Here is a great example of the Appeal to Inappropriate Authority, a fallacy in which one relies on some "putative" expert who shouldn't really be relied upon.
|Picture of a doctor holding a cigarette with a pack of Camels on his desk. The caption reads, "More Doctors Smokle Camels than any other cigarette!"|
Note that this ad does not claim that doctors recommend smoking. Instead, it implies that Camel cigarettes are healthier than other cigarettes because more doctors smoke them. While the ad isn't explicit, there is a clear Appeal to Authority in the claim that Camel cigarettes are preferred by doctors.
These ads were fairly common back in the 1950's until the a number of scientific studies started to be released that began to draw a clear connection between smoking and lung cancer. In addition, the FTC began to step up its regulations on tobacco advertising, essentially making ads like this illegal because they implied that some cigarettes were healthier than others or that cigarettes themselves did not pose any health risks. Much of this was dramatized on the TV show Mad Men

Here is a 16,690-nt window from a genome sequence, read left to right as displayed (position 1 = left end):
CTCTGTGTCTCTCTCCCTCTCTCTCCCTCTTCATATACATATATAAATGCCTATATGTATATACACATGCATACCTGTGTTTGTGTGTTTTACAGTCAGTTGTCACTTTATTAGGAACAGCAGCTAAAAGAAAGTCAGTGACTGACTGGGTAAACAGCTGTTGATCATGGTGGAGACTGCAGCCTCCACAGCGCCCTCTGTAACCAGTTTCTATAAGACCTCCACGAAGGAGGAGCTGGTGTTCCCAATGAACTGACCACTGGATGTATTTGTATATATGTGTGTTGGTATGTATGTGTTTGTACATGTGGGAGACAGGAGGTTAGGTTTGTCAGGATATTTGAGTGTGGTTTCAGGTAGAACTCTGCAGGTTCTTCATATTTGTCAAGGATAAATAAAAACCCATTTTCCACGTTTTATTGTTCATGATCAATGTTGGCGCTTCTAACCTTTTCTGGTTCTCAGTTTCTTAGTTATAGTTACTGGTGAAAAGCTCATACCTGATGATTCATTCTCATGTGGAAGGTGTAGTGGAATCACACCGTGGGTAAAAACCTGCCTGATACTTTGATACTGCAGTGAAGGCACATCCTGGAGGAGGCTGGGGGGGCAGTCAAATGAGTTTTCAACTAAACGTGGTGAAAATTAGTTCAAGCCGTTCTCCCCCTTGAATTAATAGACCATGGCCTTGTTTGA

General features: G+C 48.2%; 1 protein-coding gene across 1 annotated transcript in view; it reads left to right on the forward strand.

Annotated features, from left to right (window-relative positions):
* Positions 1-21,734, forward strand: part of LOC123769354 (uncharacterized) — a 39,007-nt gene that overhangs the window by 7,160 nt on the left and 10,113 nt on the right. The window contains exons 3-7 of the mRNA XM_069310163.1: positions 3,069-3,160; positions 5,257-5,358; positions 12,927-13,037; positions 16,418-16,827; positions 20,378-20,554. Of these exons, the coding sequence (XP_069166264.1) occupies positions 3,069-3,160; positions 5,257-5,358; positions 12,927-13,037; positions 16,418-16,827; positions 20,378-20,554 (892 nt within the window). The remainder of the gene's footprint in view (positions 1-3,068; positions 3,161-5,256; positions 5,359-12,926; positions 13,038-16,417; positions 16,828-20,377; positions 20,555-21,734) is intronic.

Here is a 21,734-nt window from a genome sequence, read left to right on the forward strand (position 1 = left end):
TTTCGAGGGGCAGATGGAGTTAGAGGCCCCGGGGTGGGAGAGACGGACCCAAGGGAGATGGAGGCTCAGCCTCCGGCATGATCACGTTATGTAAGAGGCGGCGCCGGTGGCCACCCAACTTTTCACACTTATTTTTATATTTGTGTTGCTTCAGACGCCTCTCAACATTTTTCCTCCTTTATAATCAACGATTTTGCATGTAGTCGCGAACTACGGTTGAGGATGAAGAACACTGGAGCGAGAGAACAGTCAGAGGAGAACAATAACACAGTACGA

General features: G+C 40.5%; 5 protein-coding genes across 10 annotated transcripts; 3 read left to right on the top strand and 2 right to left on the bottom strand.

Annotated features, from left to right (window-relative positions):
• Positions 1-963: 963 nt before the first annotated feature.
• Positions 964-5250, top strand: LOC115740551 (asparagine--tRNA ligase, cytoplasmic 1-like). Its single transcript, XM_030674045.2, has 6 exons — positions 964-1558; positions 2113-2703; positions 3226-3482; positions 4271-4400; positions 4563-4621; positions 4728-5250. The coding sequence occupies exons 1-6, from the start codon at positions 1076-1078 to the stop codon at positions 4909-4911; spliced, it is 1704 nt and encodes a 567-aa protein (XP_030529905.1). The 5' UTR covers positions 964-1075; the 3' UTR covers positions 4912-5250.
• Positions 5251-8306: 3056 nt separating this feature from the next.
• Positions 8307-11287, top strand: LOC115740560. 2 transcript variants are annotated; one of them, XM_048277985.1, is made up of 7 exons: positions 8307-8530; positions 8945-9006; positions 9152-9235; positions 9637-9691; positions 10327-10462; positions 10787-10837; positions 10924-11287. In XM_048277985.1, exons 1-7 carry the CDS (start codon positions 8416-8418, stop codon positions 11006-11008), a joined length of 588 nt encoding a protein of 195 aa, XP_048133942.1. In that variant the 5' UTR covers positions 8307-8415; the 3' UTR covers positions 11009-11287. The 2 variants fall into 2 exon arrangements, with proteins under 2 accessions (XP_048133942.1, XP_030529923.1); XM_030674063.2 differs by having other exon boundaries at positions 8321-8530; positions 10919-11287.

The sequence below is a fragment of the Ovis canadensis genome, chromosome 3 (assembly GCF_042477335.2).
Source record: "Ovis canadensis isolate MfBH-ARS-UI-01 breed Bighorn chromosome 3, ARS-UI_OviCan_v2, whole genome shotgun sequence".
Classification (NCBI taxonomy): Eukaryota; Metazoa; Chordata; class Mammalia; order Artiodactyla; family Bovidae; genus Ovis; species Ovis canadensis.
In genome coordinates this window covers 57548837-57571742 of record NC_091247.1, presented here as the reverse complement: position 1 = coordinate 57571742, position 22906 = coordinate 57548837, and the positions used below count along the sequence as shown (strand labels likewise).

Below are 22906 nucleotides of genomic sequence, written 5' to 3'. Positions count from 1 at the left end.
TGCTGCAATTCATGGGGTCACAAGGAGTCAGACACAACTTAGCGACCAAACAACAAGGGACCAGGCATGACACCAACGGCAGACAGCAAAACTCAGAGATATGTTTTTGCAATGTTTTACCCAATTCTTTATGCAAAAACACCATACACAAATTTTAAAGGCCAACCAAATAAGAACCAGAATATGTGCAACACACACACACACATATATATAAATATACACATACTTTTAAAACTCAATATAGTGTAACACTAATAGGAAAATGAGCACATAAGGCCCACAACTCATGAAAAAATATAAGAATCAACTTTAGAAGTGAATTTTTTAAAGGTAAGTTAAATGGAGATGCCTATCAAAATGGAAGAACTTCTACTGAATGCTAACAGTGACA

, particularly the premiere episode "Smoke Gets In Your Eyes
," which is a nice transition to this second example sent to me by a student:
|Picture of a Physician holding a pack of Lucky Strikes. The caption reads, "20,679 Physicians say 'Luckies are less irritating' 'It's toasted' Your Throat Protection against irritation against cough. |